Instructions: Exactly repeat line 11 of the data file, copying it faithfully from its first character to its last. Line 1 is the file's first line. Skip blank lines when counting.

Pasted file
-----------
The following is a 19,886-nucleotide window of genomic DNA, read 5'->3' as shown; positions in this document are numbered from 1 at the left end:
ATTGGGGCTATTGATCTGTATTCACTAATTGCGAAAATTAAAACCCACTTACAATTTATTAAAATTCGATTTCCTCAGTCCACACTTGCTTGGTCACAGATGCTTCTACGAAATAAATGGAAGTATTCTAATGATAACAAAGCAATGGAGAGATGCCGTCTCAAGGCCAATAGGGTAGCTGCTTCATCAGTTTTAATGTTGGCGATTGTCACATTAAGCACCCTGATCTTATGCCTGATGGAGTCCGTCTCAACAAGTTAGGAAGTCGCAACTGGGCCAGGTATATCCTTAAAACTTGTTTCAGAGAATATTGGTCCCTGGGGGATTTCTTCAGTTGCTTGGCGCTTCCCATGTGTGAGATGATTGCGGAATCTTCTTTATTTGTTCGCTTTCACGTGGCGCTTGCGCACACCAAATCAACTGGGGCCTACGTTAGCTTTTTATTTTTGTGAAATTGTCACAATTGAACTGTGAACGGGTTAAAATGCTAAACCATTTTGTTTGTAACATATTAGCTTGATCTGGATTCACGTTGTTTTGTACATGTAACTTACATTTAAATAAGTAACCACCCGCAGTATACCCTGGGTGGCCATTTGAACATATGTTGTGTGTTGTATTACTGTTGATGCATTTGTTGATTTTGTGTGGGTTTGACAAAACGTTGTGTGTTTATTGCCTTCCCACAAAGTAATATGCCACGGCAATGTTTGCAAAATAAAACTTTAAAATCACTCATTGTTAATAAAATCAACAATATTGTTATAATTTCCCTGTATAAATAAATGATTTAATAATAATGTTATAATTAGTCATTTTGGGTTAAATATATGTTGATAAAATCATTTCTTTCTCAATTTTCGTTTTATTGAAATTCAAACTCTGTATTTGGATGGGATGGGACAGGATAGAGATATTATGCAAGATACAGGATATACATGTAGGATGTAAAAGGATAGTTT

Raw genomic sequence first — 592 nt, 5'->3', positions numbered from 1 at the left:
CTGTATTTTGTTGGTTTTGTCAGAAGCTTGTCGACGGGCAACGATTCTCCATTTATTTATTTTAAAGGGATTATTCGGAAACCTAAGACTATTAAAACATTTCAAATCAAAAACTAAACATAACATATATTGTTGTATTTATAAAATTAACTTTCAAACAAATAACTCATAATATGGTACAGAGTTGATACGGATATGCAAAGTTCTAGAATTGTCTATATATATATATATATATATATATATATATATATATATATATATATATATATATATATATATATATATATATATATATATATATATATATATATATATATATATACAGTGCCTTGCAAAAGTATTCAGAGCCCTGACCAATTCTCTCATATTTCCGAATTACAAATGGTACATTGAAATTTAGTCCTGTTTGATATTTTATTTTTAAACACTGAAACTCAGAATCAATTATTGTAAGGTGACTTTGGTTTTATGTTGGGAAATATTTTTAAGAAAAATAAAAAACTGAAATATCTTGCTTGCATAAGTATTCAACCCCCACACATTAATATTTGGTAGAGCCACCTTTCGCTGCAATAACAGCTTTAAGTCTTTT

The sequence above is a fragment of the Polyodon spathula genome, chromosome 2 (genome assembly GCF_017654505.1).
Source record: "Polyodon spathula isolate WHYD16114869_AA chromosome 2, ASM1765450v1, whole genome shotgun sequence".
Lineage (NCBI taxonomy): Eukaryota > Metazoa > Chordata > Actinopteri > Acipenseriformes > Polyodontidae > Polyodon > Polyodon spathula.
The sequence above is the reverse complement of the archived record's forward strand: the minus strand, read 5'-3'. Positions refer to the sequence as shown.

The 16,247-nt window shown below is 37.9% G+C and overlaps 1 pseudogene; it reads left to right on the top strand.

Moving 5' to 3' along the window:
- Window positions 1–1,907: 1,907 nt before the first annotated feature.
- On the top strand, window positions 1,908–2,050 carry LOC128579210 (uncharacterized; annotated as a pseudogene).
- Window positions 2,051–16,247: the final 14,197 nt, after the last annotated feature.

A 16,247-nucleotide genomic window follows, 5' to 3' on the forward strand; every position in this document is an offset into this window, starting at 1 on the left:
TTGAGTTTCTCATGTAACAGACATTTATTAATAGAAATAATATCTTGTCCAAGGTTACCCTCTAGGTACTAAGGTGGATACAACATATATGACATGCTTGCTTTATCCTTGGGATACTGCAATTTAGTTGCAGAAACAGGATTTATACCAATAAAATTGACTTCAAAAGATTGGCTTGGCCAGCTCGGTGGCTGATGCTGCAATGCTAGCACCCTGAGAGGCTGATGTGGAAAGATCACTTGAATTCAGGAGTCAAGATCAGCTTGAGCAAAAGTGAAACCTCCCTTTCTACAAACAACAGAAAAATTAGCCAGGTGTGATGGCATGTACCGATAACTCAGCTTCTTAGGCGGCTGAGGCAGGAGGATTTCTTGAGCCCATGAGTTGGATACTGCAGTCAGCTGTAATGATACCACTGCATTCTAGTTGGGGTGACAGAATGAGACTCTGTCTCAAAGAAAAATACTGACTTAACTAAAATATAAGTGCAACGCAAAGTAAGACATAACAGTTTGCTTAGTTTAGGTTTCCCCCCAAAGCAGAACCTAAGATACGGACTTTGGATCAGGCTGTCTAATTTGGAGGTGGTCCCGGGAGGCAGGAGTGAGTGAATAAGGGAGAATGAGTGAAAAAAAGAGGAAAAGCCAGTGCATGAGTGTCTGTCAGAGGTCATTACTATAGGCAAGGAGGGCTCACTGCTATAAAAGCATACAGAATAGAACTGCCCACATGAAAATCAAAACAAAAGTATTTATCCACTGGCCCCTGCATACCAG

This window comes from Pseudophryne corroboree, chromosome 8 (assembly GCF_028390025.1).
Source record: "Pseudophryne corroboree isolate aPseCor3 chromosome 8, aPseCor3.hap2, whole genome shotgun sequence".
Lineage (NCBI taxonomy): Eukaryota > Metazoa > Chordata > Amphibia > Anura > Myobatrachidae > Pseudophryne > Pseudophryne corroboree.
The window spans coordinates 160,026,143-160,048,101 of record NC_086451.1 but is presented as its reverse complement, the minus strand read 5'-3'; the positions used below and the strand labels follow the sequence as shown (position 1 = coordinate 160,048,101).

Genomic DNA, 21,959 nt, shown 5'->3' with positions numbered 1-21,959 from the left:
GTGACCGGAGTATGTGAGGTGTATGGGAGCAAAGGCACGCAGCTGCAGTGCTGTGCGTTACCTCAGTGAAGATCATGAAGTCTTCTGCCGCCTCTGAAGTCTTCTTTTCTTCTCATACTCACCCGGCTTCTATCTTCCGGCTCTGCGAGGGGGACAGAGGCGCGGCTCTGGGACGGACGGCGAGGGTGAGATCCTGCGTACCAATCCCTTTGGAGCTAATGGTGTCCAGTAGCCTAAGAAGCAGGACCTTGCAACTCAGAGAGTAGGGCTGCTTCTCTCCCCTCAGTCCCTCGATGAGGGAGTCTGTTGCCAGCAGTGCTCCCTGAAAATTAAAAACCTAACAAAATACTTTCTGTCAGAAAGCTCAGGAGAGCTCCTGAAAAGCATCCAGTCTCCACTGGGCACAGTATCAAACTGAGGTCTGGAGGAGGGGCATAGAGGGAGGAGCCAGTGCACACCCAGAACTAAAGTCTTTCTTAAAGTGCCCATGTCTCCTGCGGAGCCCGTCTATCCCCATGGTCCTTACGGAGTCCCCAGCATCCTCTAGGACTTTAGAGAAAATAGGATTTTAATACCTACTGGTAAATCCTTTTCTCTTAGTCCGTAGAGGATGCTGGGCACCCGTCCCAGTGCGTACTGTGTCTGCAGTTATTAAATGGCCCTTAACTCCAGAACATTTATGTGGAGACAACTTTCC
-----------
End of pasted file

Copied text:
- Window positions 1–1,907: 1,907 nt before the first annotated feature.